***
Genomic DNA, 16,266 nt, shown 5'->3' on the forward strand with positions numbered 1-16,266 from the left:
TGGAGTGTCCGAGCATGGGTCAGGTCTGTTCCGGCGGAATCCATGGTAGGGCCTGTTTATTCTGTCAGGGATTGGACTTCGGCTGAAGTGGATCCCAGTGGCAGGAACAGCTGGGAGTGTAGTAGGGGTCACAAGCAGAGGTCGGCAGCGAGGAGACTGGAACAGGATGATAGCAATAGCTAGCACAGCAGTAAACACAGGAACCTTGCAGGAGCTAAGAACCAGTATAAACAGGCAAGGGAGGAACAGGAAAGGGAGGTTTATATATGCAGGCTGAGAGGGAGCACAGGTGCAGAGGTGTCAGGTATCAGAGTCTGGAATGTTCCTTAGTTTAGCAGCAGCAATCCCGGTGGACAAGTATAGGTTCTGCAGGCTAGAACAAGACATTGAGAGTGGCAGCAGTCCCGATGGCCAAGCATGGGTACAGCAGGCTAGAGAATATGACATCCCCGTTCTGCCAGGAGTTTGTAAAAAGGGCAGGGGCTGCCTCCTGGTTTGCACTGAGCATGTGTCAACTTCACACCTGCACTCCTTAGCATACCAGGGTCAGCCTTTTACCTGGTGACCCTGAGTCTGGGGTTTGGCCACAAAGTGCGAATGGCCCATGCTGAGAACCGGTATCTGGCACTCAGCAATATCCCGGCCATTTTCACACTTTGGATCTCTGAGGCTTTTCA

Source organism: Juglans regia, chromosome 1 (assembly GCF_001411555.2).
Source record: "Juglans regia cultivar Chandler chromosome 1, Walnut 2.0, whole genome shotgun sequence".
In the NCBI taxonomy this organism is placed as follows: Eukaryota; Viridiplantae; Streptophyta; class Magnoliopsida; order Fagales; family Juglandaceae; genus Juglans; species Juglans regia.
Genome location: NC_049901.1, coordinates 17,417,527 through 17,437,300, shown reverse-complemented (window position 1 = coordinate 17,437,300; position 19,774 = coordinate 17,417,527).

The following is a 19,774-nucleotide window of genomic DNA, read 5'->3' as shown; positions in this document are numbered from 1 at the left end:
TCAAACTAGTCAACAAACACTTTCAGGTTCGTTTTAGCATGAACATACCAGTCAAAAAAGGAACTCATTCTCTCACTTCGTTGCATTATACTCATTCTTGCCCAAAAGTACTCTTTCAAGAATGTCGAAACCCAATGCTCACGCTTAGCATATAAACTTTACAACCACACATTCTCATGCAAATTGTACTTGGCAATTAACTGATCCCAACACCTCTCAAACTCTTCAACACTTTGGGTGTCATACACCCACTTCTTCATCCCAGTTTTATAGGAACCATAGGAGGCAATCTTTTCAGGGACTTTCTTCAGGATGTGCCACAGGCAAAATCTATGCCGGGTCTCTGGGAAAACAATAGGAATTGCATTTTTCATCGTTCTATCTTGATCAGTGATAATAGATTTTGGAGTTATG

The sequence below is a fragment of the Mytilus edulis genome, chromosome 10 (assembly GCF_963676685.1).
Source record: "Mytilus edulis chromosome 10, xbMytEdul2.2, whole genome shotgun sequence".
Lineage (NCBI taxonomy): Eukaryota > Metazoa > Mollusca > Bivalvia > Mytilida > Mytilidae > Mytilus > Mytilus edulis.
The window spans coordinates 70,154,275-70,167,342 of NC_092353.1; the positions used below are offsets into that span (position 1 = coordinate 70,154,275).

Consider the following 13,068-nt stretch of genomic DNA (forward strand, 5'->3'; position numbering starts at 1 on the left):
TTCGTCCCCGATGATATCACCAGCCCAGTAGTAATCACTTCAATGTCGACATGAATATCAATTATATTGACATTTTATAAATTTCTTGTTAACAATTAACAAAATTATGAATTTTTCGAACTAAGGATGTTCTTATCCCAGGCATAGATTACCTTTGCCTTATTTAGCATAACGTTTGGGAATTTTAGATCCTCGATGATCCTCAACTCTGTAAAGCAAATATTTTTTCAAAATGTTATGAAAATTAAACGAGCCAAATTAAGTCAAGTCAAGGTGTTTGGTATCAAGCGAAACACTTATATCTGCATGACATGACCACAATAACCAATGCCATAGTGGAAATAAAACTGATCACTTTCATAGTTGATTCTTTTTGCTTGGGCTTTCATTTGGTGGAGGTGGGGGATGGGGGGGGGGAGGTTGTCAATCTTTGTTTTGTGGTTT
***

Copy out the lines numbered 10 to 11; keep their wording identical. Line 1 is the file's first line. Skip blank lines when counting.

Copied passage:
Source record: "Mytilus edulis chromosome 10, xbMytEdul2.2, whole genome shotgun sequence".
Lineage (NCBI taxonomy): Eukaryota > Metazoa > Mollusca > Bivalvia > Mytilida > Mytilidae > Mytilus > Mytilus edulis.